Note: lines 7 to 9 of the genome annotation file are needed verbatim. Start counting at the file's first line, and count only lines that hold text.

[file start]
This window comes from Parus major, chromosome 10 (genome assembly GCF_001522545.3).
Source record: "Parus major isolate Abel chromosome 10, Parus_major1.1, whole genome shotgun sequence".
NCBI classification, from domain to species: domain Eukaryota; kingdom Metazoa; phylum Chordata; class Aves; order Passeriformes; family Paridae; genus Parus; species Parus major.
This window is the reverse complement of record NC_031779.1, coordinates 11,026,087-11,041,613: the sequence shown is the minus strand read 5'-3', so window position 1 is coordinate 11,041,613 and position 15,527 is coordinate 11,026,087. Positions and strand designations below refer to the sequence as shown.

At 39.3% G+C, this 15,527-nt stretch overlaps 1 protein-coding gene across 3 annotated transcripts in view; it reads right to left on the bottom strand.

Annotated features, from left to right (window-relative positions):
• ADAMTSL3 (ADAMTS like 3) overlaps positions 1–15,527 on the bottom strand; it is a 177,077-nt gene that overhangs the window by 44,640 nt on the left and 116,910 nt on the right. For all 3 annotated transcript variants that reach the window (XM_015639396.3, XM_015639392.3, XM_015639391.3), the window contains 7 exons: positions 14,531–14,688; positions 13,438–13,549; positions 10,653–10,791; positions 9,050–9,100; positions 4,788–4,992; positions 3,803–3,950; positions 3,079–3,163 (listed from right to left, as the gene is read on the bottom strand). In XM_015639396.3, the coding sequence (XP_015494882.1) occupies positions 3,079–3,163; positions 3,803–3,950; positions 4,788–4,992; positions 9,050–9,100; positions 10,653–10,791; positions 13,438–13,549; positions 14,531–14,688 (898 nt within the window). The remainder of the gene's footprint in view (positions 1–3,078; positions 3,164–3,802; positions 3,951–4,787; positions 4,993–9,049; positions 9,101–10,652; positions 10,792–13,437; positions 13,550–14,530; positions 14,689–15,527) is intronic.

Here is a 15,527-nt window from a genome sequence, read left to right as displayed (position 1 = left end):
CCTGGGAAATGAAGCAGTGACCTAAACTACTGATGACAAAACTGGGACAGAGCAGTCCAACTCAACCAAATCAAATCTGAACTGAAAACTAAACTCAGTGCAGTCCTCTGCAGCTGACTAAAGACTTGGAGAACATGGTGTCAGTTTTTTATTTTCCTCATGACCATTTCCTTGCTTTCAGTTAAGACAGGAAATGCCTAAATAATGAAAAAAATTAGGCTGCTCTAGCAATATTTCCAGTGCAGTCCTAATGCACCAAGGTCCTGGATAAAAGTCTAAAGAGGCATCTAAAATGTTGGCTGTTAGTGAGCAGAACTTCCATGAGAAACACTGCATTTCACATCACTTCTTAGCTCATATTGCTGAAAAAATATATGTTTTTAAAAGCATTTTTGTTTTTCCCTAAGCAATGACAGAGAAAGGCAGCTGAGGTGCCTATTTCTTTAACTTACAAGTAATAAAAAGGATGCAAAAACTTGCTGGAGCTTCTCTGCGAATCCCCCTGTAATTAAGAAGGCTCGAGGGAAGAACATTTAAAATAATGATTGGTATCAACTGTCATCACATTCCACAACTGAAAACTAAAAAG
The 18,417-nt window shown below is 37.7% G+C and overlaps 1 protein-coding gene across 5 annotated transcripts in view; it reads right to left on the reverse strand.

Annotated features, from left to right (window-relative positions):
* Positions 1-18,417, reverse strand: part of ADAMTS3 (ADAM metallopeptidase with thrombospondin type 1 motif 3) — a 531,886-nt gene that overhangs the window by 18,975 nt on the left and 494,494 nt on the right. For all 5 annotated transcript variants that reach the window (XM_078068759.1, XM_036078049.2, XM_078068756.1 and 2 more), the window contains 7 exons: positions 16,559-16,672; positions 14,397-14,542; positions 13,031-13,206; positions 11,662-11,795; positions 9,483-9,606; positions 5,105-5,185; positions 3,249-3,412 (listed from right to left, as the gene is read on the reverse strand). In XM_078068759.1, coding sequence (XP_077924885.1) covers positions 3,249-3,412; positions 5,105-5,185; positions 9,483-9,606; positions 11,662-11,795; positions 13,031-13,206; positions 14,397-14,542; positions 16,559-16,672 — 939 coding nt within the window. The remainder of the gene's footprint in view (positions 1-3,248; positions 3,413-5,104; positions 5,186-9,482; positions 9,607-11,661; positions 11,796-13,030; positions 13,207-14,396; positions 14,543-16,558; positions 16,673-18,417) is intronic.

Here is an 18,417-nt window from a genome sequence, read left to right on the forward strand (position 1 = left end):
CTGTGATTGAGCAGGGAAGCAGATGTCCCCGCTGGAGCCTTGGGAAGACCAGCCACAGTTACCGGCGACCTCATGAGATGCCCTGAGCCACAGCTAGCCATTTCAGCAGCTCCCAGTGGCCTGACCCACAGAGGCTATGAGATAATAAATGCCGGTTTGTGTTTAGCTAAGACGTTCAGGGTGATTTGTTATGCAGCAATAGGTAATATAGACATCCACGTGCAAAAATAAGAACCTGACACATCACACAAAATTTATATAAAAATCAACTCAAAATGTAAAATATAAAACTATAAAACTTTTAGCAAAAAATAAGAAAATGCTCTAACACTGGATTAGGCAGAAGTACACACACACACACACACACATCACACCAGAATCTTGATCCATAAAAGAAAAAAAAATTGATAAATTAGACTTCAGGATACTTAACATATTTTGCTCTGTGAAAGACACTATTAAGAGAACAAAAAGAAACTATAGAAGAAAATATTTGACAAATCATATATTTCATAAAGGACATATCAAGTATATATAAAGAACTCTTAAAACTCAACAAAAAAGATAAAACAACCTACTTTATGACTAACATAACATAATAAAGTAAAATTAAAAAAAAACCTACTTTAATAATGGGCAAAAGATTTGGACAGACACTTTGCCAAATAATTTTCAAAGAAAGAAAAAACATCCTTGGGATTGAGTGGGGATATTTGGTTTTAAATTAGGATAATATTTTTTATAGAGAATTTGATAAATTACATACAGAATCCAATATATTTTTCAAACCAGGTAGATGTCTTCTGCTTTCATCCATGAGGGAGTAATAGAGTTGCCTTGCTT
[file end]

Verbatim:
• ADAMTSL3 (ADAMTS like 3) overlaps positions 1–15,527 on the bottom strand; it is a 177,077-nt gene that overhangs the window by 44,640 nt on the left and 116,910 nt on the right. For all 3 annotated transcript variants that reach the window (XM_015639396.3, XM_015639392.3, XM_015639391.3), the window contains 7 exons: positions 14,531–14,688; positions 13,438–13,549; positions 10,653–10,791; positions 9,050–9,100; positions 4,788–4,992; positions 3,803–3,950; positions 3,079–3,163 (listed from right to left, as the gene is read on the bottom strand). In XM_015639396.3, the coding sequence (XP_015494882.1) occupies positions 3,079–3,163; positions 3,803–3,950; positions 4,788–4,992; positions 9,050–9,100; positions 10,653–10,791; positions 13,438–13,549; positions 14,531–14,688 (898 nt within the window). The remainder of the gene's footprint in view (positions 1–3,078; positions 3,164–3,802; positions 3,951–4,787; positions 4,993–9,049; positions 9,101–10,652; positions 10,792–13,437; positions 13,550–14,530; positions 14,689–15,527) is intronic.

Here is a 15,527-nt window from a genome sequence, read left to right as displayed (position 1 = left end):
CCTGGGAAATGAAGCAGTGACCTAAACTACTGATGACAAAACTGGGACAGAGCAGTCCAACTCAACCAAATCAAATCTGAACTGAAAACTAAACTCAGTGCAGTCCTCTGCAGCTGACTAAAGACTTGGAGAACATGGTGTCAGTTTTTTATTTTCCTCATGACCATTTCCTTGCTTTCAGTTAAGACAGGAAATGCCTAAATAATGAAAAAAATTAGGCTGCTCTAGCAATATTTCCAGTGCAGTCCTAATGCACCAAGGTCCTGGATAAAAGTCTAAAGAGGCATCTAAAATGTTGGCTGTTAGTGAGCAGAACTTCCATGAGAAACACTGCATTTCACATCACTTCTTAGCTCATATTGCTGAAAAAATATATGTTTTTAAAAGCATTTTTGTTTTTCCCTAAGCAATGACAGAGAAAGGCAGCTGAGGTGCCTATTTCTTTAACTTACAAGTAATAAAAAGGATGCAAAAACTTGCTGGAGCTTCTCTGCGAATCCCCCTGTAATTAAGAAGGCTCGAGGGAAGAACATTTAAAATAATGATTGGTATCAACTGTCATCACATTCCACAACTGAAAACTAAAAAG